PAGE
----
Paper04 - Modelling the cyclic ratcheting of sands through memory-enhanced bounding surface plasticity.

by jaabell - Tue, 30 Jun 2020
Tags: #Papers #Constitutive Modeling


The modelling and simulation of cyclic sand ratcheting is tackled via a plasticity model formulated withinthe well-known critical state, bounding surface SANISAND framework. For this purpose, a third locus –termed ‘memory surface’ – is cast into the constitutive formulation, so as to phenomenologically capturemicro-mechanical, fabric-related processes directly relevant to the cyclic response. The predictive capabilityof the model under numerous loading cycles (‘high-cyclic’ loading) is explored with focus on drainedloading conditions, and validated against experimental test results from the literature – including triaxial,simple shear and oedometer cyclic loading. The model proves capable of reproducing the transition fromratcheting to shakedown response, in combination with a single set of soil parameters for different initial,boundary and loading conditions. This work contributes to the analysis of soil-structure interaction underhigh-cyclic loading events, such as those induced by environmental and/or traffic loads.

This is the first paper fruit of the on-going collaboration with Federico Pisanò at TU Delft. Here we tackle the problem of formulating a constitutive model, derived from the SAniSand framework by Yannis Dafalias, which can replicate the ratcheting phenomenon on sands.

What is ratcheting?

This is a ratchet! Ratchetin' is what it do.

I am the ratchet.

This is a ratchet. It ratchets.

In all seriousness, when soils are subjected to asymmetrical loading, for example because there may be a static shear load acting on it and then it gets shaken, the soil accumulates irrecoverable strain as it cycles. Typical constitutive models predict a constant rate of strain accumulation for this type of loading, and that is what needs to be fixed. Only drained ratcheting response is pursued here, the undrained behavior is get its own (already accepted) article (see this for more info on this publishing strategy. (joke Fede)).

So, Federico and his great PhD student Haoyuan Liu together with Andrea Diambra at Bristol University integrated the idea of memory surface (which was applied to granular soils by Corti and Diambra in 2016) to extend the SAniSand constitutive and fix this. We affectionately baptized this model RatchySand... a play on the SAniSand origins of the model and ratchyness. Officially we call the model SAniSand-MS, in line with other models that have been developed in the same family.

The team.

The concept of memory surface (MS) is a way to keep track of stress states that the soil has visited previously, a type of soil fabric effect. When the soil re-visits this area then it should remember and respond with higher stiffness. Its explained in greater depth in the article, go read it to get the best experience. The main point is that SAniSand's fabric tensor gets replaced with a new formulation based on the MS.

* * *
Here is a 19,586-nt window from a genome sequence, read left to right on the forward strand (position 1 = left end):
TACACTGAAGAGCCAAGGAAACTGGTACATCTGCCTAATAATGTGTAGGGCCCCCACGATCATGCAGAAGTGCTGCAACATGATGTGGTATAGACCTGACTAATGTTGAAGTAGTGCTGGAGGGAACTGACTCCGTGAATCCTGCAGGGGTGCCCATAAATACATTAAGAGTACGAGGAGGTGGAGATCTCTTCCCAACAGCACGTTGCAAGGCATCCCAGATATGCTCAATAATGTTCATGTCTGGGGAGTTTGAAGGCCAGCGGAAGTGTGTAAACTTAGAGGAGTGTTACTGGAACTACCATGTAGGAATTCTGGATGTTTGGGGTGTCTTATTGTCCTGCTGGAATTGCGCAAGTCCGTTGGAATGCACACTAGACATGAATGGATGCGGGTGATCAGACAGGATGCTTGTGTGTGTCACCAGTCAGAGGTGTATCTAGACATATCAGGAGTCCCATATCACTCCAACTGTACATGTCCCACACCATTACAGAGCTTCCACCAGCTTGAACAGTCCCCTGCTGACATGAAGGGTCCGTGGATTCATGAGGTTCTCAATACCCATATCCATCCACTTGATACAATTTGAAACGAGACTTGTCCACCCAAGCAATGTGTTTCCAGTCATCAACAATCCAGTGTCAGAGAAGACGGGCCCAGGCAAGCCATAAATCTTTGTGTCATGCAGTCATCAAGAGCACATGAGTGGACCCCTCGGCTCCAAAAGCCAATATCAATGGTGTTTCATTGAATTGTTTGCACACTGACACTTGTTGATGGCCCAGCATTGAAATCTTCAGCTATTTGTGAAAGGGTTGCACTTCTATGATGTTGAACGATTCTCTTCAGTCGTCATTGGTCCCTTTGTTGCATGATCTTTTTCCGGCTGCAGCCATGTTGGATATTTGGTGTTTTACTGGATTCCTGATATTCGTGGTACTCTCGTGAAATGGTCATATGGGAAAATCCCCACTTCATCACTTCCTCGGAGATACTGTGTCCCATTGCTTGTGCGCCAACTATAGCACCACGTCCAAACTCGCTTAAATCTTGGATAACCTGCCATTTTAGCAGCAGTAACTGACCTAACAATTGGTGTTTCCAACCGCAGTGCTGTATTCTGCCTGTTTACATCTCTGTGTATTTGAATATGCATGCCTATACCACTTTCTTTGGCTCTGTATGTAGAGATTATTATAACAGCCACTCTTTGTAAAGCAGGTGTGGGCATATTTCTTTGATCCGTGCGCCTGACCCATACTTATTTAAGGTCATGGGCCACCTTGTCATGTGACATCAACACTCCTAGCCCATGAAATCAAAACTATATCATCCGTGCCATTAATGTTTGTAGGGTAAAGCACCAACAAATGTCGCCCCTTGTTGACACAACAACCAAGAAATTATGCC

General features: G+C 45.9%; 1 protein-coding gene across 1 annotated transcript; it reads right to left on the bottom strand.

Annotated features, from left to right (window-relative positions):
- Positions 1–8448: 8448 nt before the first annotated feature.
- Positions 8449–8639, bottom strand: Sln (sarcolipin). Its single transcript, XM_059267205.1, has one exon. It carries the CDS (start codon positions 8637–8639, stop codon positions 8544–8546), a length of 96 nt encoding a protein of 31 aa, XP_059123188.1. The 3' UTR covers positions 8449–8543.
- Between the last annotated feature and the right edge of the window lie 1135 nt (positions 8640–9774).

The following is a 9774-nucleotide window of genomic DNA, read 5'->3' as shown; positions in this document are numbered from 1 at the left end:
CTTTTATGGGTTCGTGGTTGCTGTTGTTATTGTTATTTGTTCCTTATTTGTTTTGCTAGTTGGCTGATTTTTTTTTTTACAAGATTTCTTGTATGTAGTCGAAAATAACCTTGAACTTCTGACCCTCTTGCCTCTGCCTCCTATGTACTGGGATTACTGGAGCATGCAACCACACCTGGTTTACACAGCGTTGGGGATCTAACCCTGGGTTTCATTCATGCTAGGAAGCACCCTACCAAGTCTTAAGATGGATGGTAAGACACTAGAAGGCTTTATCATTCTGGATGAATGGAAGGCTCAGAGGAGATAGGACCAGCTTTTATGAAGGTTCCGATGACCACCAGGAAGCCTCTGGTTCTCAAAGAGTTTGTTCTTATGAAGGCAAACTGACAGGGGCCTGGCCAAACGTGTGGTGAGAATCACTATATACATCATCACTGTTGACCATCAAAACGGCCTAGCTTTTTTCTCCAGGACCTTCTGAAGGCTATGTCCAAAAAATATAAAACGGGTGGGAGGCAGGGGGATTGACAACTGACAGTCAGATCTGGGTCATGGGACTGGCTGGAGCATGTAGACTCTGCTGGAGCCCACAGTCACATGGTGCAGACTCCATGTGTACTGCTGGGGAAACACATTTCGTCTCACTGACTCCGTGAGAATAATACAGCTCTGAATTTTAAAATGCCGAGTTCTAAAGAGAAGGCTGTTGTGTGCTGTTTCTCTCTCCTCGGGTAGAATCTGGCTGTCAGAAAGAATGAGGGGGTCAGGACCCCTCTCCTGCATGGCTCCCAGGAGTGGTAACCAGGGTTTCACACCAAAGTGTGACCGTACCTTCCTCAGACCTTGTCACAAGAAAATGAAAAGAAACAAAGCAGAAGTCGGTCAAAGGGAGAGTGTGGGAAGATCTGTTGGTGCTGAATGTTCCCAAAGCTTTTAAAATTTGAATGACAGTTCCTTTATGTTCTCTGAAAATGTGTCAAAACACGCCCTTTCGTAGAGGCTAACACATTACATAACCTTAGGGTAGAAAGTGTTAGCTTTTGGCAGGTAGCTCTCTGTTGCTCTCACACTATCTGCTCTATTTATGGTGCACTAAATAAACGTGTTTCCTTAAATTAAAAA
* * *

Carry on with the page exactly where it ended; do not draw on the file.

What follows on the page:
The memory surface

The memory surface remains within the yield surface which remains within the bounding surface throughout material response. The more surfaces the better.

The model adds a few extra parameters to the original formulation, these parameters control the way the memory surface hardens and expands or contracts, all while ensuring that the yield surface stays within the MS.


Calibration of the new model parameters requires cyclic asymmetric DSS or Drained Triaxial data... for a lot of cycles... many. (Calibration data comes from Wichtman et. al. 2005 ).

In this \(q-\epsilon_a\) plot the constitutive response is shown to reach a limiting value for increasing number of cycles.



You might be askin: but what did you do José. My humble contribution was to implement this constitutive model for general states of stress in OpenSees. For some time I've been in the developer team for OpenSees... which means my portrait appears on the OpenSees Project github page (which is nice). Anyway, the process of implementing and testing the model on OpenSees gave some nice insights into the model and allowed testing in some uncharted territory of the deviatoric plane. The idea, obviously, is to follow-up with some FEM applications using the power of this new tool. We already have some things to show for this, which are coming up.

Just would like to close thanking my collaborators: Federico, Andrea and most especially he who did the hard work Haoyuan. Y'all rock.